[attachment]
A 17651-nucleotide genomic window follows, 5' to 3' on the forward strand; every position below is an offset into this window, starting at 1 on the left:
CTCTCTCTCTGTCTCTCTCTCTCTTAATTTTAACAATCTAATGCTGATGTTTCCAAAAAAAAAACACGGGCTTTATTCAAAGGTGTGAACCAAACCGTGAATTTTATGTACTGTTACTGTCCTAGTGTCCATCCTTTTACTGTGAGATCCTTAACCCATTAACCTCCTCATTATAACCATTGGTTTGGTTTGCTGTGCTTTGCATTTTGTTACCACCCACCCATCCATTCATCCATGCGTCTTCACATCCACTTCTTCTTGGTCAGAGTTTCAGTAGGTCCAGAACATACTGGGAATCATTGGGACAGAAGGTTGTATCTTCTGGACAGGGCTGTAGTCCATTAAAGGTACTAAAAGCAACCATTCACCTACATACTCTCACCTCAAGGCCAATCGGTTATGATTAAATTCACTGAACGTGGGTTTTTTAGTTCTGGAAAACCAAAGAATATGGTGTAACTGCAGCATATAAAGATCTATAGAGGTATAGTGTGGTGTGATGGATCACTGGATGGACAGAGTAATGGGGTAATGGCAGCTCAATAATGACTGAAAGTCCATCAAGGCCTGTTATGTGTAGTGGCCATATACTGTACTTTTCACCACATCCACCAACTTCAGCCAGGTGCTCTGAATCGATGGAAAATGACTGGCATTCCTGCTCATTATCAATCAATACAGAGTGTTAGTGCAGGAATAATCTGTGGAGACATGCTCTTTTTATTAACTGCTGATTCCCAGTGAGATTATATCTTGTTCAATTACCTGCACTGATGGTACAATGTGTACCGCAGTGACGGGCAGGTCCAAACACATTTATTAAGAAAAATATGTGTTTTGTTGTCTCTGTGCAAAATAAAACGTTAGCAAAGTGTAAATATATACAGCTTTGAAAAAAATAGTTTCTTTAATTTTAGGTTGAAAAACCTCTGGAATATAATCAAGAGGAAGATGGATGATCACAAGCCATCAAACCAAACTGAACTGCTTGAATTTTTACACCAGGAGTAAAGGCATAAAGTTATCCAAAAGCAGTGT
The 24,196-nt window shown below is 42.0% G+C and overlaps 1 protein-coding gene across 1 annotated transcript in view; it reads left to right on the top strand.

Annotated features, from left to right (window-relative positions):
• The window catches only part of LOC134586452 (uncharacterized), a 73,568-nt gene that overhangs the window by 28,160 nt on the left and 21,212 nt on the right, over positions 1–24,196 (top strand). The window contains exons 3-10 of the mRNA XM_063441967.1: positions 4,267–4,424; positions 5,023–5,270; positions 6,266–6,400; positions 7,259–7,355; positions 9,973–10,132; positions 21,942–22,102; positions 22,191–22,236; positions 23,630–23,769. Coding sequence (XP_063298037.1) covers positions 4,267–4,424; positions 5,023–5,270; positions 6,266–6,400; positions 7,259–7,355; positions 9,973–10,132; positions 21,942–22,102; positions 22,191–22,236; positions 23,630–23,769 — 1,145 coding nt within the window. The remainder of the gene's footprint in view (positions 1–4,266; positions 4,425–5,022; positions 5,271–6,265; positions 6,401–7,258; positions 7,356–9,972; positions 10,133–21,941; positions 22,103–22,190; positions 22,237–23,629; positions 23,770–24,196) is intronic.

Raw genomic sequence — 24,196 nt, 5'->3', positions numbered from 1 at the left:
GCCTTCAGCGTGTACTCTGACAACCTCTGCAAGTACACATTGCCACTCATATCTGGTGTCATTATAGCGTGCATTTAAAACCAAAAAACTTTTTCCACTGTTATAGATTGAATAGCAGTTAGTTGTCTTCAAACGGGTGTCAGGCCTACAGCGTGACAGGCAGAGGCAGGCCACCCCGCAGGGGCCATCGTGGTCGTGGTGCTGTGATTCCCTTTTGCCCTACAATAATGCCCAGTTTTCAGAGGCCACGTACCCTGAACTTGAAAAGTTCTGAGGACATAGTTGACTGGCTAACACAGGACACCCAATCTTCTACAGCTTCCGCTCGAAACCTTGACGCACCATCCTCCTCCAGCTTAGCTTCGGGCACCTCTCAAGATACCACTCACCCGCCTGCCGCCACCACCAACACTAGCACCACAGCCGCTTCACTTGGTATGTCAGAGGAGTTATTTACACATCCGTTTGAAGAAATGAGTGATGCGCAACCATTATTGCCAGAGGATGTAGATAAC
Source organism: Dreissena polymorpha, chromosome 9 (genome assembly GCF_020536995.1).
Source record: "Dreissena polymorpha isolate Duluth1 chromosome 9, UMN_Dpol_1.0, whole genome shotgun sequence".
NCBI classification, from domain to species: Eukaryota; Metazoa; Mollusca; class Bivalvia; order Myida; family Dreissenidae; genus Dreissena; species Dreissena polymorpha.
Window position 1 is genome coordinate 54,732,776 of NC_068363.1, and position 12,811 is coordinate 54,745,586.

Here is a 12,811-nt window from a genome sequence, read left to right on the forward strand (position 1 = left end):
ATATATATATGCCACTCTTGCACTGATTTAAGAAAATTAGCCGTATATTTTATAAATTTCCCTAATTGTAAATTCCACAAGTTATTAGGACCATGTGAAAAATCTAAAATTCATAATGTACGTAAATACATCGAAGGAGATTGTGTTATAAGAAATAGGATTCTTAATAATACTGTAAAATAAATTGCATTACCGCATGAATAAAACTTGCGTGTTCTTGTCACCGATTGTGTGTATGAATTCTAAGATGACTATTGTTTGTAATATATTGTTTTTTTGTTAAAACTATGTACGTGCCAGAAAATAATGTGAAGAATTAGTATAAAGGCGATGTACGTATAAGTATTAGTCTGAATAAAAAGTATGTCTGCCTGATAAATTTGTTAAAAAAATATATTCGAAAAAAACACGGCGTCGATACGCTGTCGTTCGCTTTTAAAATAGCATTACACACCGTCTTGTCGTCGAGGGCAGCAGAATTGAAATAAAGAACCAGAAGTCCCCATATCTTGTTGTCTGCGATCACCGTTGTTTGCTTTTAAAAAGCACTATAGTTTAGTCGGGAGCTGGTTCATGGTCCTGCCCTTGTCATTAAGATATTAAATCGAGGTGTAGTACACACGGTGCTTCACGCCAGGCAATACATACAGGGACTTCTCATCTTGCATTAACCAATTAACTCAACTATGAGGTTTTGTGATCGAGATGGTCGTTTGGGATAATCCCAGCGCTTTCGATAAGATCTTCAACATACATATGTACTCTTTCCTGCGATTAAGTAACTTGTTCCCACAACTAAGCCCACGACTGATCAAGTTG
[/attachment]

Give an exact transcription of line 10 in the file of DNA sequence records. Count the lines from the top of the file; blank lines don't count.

NCBI classification, from domain to species: Eukaryota; Metazoa; Mollusca; class Bivalvia; order Myida; family Dreissenidae; genus Dreissena; species Dreissena polymorpha.